Close form solution for finding a root

Suppose I have a Pandas Series s whose values sum to 1 and whose values are also all greater than or equal to 0. I need to subtract a constant from all values such that the sum of the new Series is equal to 0.6. The catch is, when I subtract this constant, the values never end up less than zero.

In math formula, assume I have a series of x‘s and I want to find k

enter image description here

MCVE

import pandas as pd
import numpy as np
from string import ascii_uppercase

np.random.seed([3, 141592653])
s = np.power(
    1000, pd.Series(
        np.random.rand(10),
        list(ascii_uppercase[:10])
    )
).pipe(lambda s: s / s.sum())

s

A    0.001352
B    0.163135
C    0.088365
D    0.010904
E    0.007615
F    0.407947
G    0.005856
H    0.198381
I    0.027455
J    0.088989
dtype: float64

The sum is 1

s.sum()

0.99999999999999989

What I’ve tried

I can use Newton’s method (among others) found in Scipy’s optimize module

from scipy.optimize import newton

def f(k):
    return s.sub(k).clip(0).sum() - .6

Finding the root of this function will give me the k I need

initial_guess = .1
k = newton(f, x0=initial_guess)

Then subtract this from s

new_s = s.sub(k).clip(0)
new_s

A    0.000000
B    0.093772
C    0.019002
D    0.000000
E    0.000000
F    0.338583
G    0.000000
H    0.129017
I    0.000000
J    0.019626
dtype: float64

And the new sum is

new_s.sum()

0.60000000000000009

Question

Can we find k without resorting to using a solver?

Solution:

Updated: Three different implementations – interestingly, the least sophisticated scales best.

import numpy as np

def f_sort(A, target=0.6):
    B = np.sort(A)
    C = np.cumsum(np.r_[B[0], np.diff(B)] * np.arange(N, 0, -1))
    idx = np.searchsorted(C, 1 - target)
    return B[idx] + (1 - target - C[idx]) / (N-idx)

def f_partition(A, target=0.6):
    target, l = 1 - target, len(A)
    while len(A) > 1:
        m = len(A) // 2
        A = np.partition(A, m-1)
        ls = A[:m].sum()
        if ls + A[m-1] * (l-m) > target:
            A = A[:m]
        else:
            l -= m
            target -= ls
            A = A[m:]
    return target / l            

def f_direct(A, target=0.6):
    target = 1 - target
    while True:
        gt = A > target / len(A)
        if np.all(gt):
            return target / len(A)
        target -= A[~gt].sum()
        A = A[gt]

N = 10
A = np.random.random(N)
A /= A.sum()

print(f_sort(A), np.clip(A-f_sort(A), 0, None).sum())
print(f_partition(A), np.clip(A-f_partition(A), 0, None).sum())
print(f_direct(A), np.clip(A-f_direct(A), 0, None).sum())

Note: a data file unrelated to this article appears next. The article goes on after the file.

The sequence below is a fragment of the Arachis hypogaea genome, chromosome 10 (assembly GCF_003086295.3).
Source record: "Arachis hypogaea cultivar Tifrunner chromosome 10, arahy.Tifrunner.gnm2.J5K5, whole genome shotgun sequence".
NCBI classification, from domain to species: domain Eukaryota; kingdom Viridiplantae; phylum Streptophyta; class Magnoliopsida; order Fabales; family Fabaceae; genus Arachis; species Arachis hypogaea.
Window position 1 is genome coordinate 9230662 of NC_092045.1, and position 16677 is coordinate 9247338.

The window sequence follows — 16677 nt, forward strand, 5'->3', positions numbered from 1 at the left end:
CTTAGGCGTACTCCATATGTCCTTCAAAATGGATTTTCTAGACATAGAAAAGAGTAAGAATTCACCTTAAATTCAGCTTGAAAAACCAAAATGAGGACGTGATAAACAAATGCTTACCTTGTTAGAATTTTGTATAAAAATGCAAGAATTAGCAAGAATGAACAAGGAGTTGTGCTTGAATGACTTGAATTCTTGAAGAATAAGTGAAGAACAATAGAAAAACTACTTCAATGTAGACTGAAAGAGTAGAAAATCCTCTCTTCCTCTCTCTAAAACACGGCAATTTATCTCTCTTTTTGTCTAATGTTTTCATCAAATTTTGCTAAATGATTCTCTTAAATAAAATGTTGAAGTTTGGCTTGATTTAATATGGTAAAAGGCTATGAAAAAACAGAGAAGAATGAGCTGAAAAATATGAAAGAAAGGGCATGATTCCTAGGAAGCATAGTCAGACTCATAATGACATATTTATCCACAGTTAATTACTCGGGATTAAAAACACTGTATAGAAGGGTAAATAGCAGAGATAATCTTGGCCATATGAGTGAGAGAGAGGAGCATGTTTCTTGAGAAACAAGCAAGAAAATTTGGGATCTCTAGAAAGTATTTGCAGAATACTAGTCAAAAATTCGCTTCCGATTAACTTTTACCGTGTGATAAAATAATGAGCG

from timeit import timeit
kwds = dict(globals=globals(), number=1000)

N = 100000
A = np.random.random(N)
A /= A.sum()

print(timeit('f_sort(A)', **kwds))
print(timeit('f_partition(A)', **kwds))
print(timeit('f_direct(A)', **kwds))

Sample run:

0.04813686999999732 0.5999999999999999
0.048136869999997306 0.6000000000000001
0.048136869999997306 0.6000000000000001
8.38109541599988
2.1064437470049597
1.2743922089866828
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Are hardcoded conditions optimized by JVM in Android?

Due to debugging reason most parts of the code in my application has this recurrent portion of code:

public static final boolean DEBUG = true; // just created once in a "Utility" class

  if (Utility.DEBUG)
     Log.d("TIMER", /*string message that is strictly related to context*/);

Now, if the boolean values turn to false this becomes dead code. My question is if in this case the Android compiler would do basics optimizations such as constant folding and dead code remotion?

If the answer is no, what is the best way to whip out in release phase the debugging logs?

Solution:

Yes; in the case of static final fields the compiler can and will remove the unreachable section. If you examine the byte-code you can validate this yourself.

NumPy ufuncs are 2x faster in one axis over the other

I was doing some computation, and measured the performance of ufuncs like np.cumsum over different axes, to make the code more performant.

In [51]: arr = np.arange(int(1E6)).reshape(int(1E3), -1)

In [52]: %timeit arr.cumsum(axis=1)
2.27 ms ± 10.5 µs per loop (mean ± std. dev. of 7 runs, 100 loops each)

In [53]: %timeit arr.cumsum(axis=0)
4.16 ms ± 10.3 µs per loop (mean ± std. dev. of 7 runs, 100 loops each)

cumsum over axis 1 is almost 2x faster than cumsum over axis 0. Why is it so and what is going on behind the scenes? It’d be nice to have a clear understanding of the reason behind it. Thanks!

Solution:

You have a square array. It looks like this:

1 2 3
4 5 6
7 8 9

But computer memory is linearly addressed, so to the computer it looks like this: